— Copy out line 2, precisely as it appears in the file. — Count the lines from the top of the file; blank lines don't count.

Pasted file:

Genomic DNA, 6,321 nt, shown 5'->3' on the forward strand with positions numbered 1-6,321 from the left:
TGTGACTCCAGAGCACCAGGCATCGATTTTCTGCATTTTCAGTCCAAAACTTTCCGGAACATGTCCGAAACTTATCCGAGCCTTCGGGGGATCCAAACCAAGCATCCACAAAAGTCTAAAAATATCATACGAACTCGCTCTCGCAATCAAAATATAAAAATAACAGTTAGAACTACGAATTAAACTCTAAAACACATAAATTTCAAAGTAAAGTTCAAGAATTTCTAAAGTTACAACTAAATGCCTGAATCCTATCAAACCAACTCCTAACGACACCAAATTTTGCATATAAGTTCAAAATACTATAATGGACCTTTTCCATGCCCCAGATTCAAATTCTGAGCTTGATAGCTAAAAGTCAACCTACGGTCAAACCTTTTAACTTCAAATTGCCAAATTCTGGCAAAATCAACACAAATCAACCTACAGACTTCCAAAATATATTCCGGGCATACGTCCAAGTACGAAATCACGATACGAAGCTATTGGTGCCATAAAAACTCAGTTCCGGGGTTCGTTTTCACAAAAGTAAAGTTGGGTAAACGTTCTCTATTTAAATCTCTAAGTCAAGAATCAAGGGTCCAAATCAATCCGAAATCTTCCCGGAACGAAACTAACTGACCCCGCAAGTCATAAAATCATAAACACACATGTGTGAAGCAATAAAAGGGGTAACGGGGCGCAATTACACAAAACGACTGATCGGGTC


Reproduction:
TGTGACTCCAGAGCACCAGGCATCGATTTTCTGCATTTTCAGTCCAAAACTTTCCGGAACATGTCCGAAACTTATCCGAGCCTTCGGGGGATCCAAACCAAGCATCCACAAAAGTCTAAAAATATCATACGAACTCGCTCTCGCAATCAAAATATAAAAATAACAGTTAGAACTACGAATTAAACTCTAAAACACATAAATTTCAAAGTAAAGTTCAAGAATTTCTAAAGTTACAACTAAATGCCTGAATCCTATCAAACCAACTCCTAACGACACCAAATTTTGCATATAAGTTCAAAATACTATAATGGACCTTTTCCATGCCCCAGATTCAAATTCTGAGCTTGATAGCTAAAAGTCAACCTACGGTCAAACCTTTTAACTTCAAATTGCCAAATTCTGGCAAAATCAACACAAATCAACCTACAGACTTCCAAAATATATTCCGGGCATACGTCCAAGTACGAAATCACGATACGAAGCTATTGGTGCCATAAAAACTCAGTTCCGGGGTTCGTTTTCACAAAAGTAAAGTTGGGTAAACGTTCTCTATTTAAATCTCTAAGTCAAGAATCAAGGGTCCAAATCAATCCGAAATCTTCCCGGAACGAAACTAACTGACCCCGCAAGTCATAAAATCATAAACACACATGTGTGAAGCAATAAAAGGGGTAACGGGGCGCAATTACACAAAACGACTGATCGGGTC